I'm in an air museum with all three boys in tow. The two oldest are seated in the replica cockpit of a helicopter. The youngest and most troublesome is strapped to my back in a contraption designed for children less dense than iridium, which he is not.
I am trying to be a good father, though they tax my patience, especially the wee one with his ear-pulling and newfound spitting skills. To that end I am leaning into the cockpit to show my sons how the controls work.
It is the voice of a librarian, a schoolteacher, a junior senator from New York, or some other such female-type killjoy. I am physiologically and ideologically predisposed to ignore such voices. I continue my instruction.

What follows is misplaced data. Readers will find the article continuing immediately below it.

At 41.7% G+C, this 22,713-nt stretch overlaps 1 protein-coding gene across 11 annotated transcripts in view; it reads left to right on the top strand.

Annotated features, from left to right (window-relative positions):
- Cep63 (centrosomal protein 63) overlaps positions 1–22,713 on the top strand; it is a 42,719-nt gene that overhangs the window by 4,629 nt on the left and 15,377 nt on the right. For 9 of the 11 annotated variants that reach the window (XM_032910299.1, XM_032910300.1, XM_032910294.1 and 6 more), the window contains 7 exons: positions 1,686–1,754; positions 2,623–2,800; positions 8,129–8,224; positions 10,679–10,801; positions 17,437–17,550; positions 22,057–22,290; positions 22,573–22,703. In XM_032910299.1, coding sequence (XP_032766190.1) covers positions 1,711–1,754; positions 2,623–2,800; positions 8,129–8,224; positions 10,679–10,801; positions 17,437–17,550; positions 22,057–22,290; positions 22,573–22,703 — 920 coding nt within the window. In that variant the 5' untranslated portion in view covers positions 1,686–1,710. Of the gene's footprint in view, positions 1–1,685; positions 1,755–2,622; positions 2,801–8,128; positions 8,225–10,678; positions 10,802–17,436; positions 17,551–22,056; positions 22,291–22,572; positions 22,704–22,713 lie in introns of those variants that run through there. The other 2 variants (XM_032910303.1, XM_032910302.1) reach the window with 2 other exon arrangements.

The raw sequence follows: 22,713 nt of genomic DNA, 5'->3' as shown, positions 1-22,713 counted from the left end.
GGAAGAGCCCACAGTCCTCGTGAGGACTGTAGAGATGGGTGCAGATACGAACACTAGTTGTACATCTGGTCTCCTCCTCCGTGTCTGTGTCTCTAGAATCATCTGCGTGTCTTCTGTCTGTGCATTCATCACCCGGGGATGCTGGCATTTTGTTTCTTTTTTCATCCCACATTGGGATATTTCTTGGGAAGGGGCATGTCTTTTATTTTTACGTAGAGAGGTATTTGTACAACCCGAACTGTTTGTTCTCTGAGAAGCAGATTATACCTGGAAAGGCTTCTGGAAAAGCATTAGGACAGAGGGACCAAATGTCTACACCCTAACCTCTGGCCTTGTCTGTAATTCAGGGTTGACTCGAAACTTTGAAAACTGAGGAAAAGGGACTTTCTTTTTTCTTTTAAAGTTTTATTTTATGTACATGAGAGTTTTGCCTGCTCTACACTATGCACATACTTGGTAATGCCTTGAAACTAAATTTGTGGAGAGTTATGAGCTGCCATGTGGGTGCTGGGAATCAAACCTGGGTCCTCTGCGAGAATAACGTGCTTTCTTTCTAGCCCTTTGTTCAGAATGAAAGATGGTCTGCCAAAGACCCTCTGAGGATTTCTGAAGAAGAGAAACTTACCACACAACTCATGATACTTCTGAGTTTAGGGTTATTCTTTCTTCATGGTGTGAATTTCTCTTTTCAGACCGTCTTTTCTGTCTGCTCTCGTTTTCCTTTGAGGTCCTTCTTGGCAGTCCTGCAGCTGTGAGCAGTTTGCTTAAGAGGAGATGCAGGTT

I glance in her direction. It is a woman with her own children in tow. She looks concerned. She is a concerned mother.
"Yes?" I ask this in the terse-yet-polite voice I reserve for people I am not allowed to openly despise. What business could this woman possibly have with me?
"You're whacking your baby's head against the top of the helicopter."
Oh. Well then. I had heard the thumping, but as a parent you grow immune to the minor noises.
Little stinker should sing out if he's hurt, if you ask me. Still, a good reminder that even when we think we are something special, the odds are against it.